Cattle Boom in Brazil’s Acre Spells Doom for Amazon Rainforest, Activists Warn
ENVIRONMENT, 17 Jan 2022
- Government data show the number of cattle in Acre, a state in the Brazilian Amazon, increased by 8.3% in 2020, putting the state’s herd size at more than 3.8 million, or four times its human population.
- The cattle industry is a key driver of Acre’s economy, and aligns with the state’s aims of promoting and expanding agricultural development within the region.
- However, activists say they’re concerned the increase will lead to further environmental damage in the state, which this year recorded its highest deforestation rate in 18 years.
- Experts say Acre’s cattle growth is currently not sustainable and will lead to further deforestation in the Amazon unless sustainable solutions are encouraged and implemented.
With about 80% of its forests still untouched, Acre is one of Brazil’s least-deforested Amazonian states. Bordered by Peru on the west, it represents just 1.7% of Brazil’s huge land mass but is of great ecological importance as it’s mostly covered in both dense and open Amazon rainforest, home to giant anteaters, sloths, and harpy eagles, among hundreds of endemic species.
But in the past three decades, the thriving cattle industry has become a major threat to Acre’s forests, with livestock now outnumbering the state’s human population by a factor of four.
In 1990, Acre’s human population was 400,000, with an almost identical number of cattle, according to data from the Brazilian Institute of Geography and Statistics (IBGE). By 2020, the number of people had grown to nearly 900,000, while the number of cattle was a record high 3.8 million, IBGE data showed.
The livestock population in 2020 marked an 8.3% increase from the year before, according to IBGE data, the highest increase in all the nine states that make up the Brazilian Amazon. The number of cattle within the region grew by 4.2%, while nationwide there was an overall increase of 1.5%.
A report from the Acre state government’s data analysis foundation says the “economic potential of the state’s natural resources is immeasurable” in terms of timber, fruits and medicinal plants. Yet it’s cattle that also plays a key part in Acre’s economy. While wood products contributed 38.7% to the state’s total exports in 2020, meat products were responsible for 28.3%, according to Acre government data.
“The economy in Acre is centered on agriculture, especially livestock,” Dr. Eduardo Mitke, a veterinarian and professor of cattle farming at the Federal University of Acre, told Mongabay by phone. “There’s little economic value in fruit, and the rubber industry is over. While corn and soya have been growing in Acre in the last two or three years, the strongest economic driver in the agribusiness sector is undoubtedly livestock.”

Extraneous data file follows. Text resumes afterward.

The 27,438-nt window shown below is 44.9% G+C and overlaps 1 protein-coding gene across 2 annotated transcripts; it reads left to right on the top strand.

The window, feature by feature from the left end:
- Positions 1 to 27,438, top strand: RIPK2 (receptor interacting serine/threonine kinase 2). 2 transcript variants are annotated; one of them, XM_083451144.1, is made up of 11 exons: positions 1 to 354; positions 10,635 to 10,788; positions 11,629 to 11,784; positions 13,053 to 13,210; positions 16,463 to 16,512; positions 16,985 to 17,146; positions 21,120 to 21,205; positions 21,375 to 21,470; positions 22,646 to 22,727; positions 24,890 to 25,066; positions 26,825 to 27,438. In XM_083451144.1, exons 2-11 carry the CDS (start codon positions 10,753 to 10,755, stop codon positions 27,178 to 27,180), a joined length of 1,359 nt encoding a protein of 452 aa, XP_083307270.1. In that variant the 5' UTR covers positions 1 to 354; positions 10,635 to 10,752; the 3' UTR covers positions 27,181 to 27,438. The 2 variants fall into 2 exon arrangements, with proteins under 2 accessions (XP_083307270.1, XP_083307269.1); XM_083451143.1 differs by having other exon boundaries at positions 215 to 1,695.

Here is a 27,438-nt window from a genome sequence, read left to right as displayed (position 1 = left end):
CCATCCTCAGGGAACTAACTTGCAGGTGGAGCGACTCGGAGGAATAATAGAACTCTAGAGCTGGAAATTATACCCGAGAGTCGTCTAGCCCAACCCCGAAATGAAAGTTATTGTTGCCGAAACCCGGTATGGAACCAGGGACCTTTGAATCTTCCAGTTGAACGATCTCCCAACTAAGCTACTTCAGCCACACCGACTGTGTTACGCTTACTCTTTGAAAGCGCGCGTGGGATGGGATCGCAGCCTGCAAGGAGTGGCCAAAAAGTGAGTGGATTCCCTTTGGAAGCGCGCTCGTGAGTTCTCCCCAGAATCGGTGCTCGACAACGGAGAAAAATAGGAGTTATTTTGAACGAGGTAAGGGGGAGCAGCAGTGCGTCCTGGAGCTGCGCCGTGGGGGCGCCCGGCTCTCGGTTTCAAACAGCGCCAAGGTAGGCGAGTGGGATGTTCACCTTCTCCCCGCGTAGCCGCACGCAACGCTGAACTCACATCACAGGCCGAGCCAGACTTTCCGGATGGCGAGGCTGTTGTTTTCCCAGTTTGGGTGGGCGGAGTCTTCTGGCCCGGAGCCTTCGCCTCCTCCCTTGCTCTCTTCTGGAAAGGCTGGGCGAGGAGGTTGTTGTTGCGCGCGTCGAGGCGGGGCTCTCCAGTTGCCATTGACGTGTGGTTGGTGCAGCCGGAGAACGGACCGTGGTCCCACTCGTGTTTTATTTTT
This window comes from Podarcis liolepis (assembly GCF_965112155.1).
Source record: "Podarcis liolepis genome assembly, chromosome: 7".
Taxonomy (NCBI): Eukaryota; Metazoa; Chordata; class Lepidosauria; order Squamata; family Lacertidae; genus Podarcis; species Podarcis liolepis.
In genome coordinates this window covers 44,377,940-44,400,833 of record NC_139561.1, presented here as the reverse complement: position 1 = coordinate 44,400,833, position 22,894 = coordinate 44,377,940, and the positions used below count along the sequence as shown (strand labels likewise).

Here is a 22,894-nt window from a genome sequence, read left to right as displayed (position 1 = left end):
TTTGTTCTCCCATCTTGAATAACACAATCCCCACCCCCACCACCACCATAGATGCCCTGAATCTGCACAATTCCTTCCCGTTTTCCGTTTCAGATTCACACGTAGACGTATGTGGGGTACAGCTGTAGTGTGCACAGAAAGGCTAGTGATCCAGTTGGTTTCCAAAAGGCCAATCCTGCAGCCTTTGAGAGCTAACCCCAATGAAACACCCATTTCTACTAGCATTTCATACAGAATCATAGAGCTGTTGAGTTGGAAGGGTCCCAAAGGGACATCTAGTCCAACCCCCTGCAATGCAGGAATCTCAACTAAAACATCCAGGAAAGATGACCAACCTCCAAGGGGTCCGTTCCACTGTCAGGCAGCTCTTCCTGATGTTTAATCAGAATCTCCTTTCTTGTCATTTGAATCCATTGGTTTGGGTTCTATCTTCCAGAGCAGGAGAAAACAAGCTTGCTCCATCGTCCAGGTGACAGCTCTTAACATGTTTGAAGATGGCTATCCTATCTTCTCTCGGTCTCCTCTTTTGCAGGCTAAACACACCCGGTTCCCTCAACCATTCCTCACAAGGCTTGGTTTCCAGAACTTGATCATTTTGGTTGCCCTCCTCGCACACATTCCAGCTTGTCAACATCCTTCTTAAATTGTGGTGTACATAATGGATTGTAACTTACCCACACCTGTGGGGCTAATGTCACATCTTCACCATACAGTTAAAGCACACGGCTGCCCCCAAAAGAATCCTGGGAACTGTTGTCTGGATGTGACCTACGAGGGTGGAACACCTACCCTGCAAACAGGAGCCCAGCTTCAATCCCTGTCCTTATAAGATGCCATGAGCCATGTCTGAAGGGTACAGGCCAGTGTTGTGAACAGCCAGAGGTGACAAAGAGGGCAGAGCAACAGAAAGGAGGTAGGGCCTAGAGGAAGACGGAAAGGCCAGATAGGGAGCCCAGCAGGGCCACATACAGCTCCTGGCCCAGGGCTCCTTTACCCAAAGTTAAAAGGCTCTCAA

The state capital, Rio Branco, has the highest number of cattle in Acre, with 14% of the population. The municipality of Sena Madureira is the second, with nearly 365,000 head of cattle. With 236 km² (91 mi²) of forest loss in August 2021 (15% of the total recorded in the entire Amazon), Acre entered for the first time in third place in the ranking of states that most destroyed the Amazon last year, according to data from Brazilian conservation nonprofit Imazon. Only two municipalities, Sena Madureira and Feijó, accounted for 40% of the state’s deforestation.
Several factors have fueled the growth of the cattle industry in Acre, including an increase in international demand for meat products, especially from China, according to IBGE data. Dr. Mitke said productivity in the Brazilian cattle industry has also gone up by 150% in the last 30 years, allowing ranches to grow their herds. “There’s a technological revolution. It’s slow, but it’s a revolution, nonetheless,” he said. “With improved technology, we’re able to increase the number of animals per hectare, which means we can put more cattle in the same sized area and provide a potential sustainable solution to having livestock.”
Rômulo Batista, a Greenpeace Amazon campaigner, said another possible factor is the practice of land grabbing, where unscrupulous parties occupy and exploit public land and then claim it as private property. “Unfortunately, it’s increasingly common to have livestock in the Amazon as an attempt to validate land ownership,” he told Mongabay by phone. “[The people who take the land] put cattle on the land they took to say there’s some type of farm production there in an attempt to legalize it.”
Less forest, more cattle